Egypt awaits the International Criminal Court's response

Egypt's democratically elected government has submitted a formal complaint to the International Criminal Court (ICC) to investigate the military's alleged crimes against humanity although the country is not a signatory to the statute of the Court.  Helmy Al-Asmar explains how lawyers have attempted to overcome this legal obstacle.

THE international legal team appointed by the Freedom and Justice Party announced in London on 6 January that representatives of the 'legitimate Egyptian government' have launched an international case against the current Egyptian authorities and in support of the ousted Egyptian President Mohamed Morsi and the Muslim Brotherhood. The legal team has now filed a complaint at the International Criminal Court (ICC) accusing the coup leaders of crimes against humanity, overthrowing a democratically elected president, and rounding up thousands of Egyptians.

The ICC was established in 2002 as the first court capable of prosecuting individuals accused of crimes against humanity. By May 2013, 122 states had signed the statute of the court. Since only signatories can file complaints, Egypt is excluded as it has not yet signed the statute.


However, the legal team is arguing that the court can still investigate the case of Egypt, in accordance with Article 12(3) of the Rome Statute. Legal experts say that, as per the statute, non-signatory states can still delegate the court to investigate war crimes perpetrated on their territories, which would apply to Egypt. Accordingly, the 'legitimate government' of President Morsi authorised the legal team to file the case.

The ICC has not responded yet. According to the London-based Arabi 21 newspaper, a historical precedent was set after the court accepted a similar case in 2011, when the internationally recognised winner of presidential elections in the Ivory Coast, Alassane Ouattara, authorised the court to investigate war crimes committed in his country between 2010 and 2011, after his predecessor Laurent Gbagbo tried to use government institutions to declare himself the electoral winner. As a result, the ICC arrested Gbagbo, and continues investigating the accusations of his complicity in war crimes that claimed the lives of more than 3,000 Ivorian citizens.

This track, if pursued by the ICC, will disrupt the Egyptian political scene dominated by the coup leaders. If the court accepts the complaint, it will change everything in Egypt and abroad, and a new phase will start, thus correcting the disastrous path of the largest Arab country back towards democracy. However, if the court turns down the complaint, Egypt will likely slide into the Algerian scenario. And if that were to happen, we will yearn for the return of Morsi's one year in power.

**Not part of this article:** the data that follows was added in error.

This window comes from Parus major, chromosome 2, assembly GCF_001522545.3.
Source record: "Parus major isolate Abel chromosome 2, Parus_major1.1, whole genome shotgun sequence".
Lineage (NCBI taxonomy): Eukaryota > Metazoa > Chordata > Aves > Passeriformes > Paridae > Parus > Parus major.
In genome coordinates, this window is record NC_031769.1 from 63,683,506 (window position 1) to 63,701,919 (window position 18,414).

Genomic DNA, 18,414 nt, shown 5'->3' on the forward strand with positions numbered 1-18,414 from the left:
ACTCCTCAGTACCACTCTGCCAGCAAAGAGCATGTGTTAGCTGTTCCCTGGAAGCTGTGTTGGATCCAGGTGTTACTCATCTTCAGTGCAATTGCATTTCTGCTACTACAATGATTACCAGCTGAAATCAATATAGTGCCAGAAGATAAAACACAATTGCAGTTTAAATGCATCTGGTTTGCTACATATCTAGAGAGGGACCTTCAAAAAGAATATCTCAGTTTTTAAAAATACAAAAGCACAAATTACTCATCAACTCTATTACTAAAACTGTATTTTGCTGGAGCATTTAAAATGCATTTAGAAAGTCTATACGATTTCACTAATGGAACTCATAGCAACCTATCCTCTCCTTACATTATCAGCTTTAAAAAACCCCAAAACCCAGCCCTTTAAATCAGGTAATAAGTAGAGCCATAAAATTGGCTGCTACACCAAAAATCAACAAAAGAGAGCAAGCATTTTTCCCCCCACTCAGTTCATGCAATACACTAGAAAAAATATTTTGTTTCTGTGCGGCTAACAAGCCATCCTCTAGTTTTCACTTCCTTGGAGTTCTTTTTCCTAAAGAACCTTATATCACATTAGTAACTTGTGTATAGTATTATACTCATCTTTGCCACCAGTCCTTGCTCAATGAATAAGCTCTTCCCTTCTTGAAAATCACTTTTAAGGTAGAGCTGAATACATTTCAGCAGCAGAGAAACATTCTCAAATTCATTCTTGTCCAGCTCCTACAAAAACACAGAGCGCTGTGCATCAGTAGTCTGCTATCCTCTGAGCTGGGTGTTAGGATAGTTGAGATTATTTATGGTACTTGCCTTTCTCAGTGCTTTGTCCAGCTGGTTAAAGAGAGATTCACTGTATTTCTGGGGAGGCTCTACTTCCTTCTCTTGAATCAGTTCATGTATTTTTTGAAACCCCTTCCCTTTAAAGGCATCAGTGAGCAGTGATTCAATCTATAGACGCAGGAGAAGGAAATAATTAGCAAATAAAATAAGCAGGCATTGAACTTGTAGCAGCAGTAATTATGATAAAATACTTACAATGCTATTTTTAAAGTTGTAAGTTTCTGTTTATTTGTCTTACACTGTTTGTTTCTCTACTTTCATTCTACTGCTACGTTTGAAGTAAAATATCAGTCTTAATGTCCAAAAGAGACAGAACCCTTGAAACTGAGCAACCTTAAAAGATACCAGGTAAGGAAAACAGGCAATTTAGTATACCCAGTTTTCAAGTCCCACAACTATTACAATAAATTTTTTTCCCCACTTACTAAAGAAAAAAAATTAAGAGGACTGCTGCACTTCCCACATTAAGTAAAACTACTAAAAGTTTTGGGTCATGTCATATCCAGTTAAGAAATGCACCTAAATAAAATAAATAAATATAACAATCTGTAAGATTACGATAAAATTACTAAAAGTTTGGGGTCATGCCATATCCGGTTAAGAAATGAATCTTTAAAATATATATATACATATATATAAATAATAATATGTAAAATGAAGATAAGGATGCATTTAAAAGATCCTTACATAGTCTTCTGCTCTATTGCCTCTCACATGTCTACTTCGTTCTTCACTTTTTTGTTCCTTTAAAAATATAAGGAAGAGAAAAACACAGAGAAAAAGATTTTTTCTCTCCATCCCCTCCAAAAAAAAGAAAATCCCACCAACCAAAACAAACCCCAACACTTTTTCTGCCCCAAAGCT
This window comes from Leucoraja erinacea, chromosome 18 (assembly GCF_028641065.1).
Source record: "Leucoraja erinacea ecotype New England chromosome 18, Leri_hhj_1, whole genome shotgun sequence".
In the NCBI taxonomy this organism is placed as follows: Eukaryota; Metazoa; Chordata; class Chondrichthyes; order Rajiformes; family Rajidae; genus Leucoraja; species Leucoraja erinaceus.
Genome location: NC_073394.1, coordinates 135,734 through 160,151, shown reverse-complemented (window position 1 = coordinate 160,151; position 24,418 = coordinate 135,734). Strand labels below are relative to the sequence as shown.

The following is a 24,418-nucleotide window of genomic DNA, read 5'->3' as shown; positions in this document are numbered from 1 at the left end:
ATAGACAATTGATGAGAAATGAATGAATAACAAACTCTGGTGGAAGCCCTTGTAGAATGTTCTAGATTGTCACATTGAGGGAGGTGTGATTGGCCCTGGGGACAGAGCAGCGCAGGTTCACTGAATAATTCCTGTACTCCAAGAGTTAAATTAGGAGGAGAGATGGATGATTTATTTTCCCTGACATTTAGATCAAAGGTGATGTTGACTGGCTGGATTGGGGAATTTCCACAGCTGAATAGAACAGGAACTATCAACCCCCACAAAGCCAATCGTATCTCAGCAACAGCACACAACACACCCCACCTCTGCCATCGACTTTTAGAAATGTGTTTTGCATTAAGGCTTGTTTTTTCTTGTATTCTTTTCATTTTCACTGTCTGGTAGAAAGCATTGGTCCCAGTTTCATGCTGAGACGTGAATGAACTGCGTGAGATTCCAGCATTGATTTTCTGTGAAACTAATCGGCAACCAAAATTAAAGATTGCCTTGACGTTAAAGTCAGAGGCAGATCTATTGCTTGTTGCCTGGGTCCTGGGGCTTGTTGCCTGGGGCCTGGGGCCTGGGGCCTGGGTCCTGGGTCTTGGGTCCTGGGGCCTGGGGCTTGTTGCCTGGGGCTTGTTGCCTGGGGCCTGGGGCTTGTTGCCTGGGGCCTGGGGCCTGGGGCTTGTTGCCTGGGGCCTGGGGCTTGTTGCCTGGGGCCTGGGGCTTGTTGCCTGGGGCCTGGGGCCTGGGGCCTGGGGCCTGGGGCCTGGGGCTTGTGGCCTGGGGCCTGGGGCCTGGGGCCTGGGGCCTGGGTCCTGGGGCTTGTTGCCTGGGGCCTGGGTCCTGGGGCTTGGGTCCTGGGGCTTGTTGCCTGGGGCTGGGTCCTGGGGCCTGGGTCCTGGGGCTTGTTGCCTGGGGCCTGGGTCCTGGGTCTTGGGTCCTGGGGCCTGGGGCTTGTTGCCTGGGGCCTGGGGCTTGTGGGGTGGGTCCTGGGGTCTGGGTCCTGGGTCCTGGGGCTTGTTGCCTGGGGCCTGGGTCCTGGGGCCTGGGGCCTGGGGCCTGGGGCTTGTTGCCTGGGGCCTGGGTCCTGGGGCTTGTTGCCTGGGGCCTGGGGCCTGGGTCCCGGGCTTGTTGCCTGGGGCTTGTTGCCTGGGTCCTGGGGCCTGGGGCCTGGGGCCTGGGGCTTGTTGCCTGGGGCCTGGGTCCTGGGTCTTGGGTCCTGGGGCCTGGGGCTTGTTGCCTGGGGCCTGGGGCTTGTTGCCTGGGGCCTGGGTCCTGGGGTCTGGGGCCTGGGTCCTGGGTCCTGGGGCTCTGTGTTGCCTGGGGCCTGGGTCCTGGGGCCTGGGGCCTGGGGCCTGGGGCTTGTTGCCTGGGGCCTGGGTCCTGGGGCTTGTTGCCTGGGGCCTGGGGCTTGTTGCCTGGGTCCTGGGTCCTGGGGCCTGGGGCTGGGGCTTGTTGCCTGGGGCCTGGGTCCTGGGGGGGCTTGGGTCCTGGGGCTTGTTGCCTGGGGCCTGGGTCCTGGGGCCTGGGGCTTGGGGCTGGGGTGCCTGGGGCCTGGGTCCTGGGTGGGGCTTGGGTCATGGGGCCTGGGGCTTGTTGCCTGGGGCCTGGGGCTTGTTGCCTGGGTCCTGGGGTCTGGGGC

The above, which is a translation of an article which appeared in Arabic on the Addustour website (, is reproduced from the Middle East Monitor website (

Blair's support for coup 'misinformed and harmful'

The following is the text of an open letter by Dr Maha Azzam, Chair of Egyptians for Democracy UK, criticising recent comments by former British Prime Minister Tony Blair backing the current Egyptian government.

MR Blair's recent comments in support of the military coup in Egypt are both misinformed and harmful. They will be interpreted by the military-backed regime as an endorsement of its repressive policies. He seems to airbrush the fact that since the ousting of the first ever democratically-elected President of Egypt, Mohamed Morsi, last July, Egypt's military-backed government has pursued a policy of extreme brutal repression of all opposition, as highlighted by Amnesty International's report 'Road Map to Repression'.

We wish to remind Mr Blair that since the coup, over 4,000 unarmed civilians have been murdered by the security forces and thousands, including several hundred children, have been arrested with no due process, simply for participating in peaceful demonstrations. Under this regime, dissenters, whether Left or Right, have genuine fears of arrest and torture and Egypt is now acknowledged to be the most dangerous country for journalists to work in. Doctors are arrested merely for honouring their Hippocratic oath and treating injured protesters, and many academics are imprisoned or have fled abroad.

The situation is such that an international team of lawyers has publicly stated that there is prima facie evidence to submit a case to the ICC accusing senior members of the regime of crimes against humanity.

After six decades of military dictatorship, Egyptians gained the right to vote for their leaders after 25 January 2011. They did so in a series of five polls and elections, recognised by international observers as free and fair. The coup of 3 July [2013], which Mr Blair seems to endorse, annulled these votes by force.

As Egyptians, we have striven over six decades to establish a democratic government, to replace a military regime with a civil state and to build a society with an economic system that incorporates social justice. One would have thought that these were values that still matter to a former leader of the Labour Party. u

The above is reproduced from the Middle East Monitor website (

*Third World Resurgence No. 281/282, January/February 2014, pp 54-55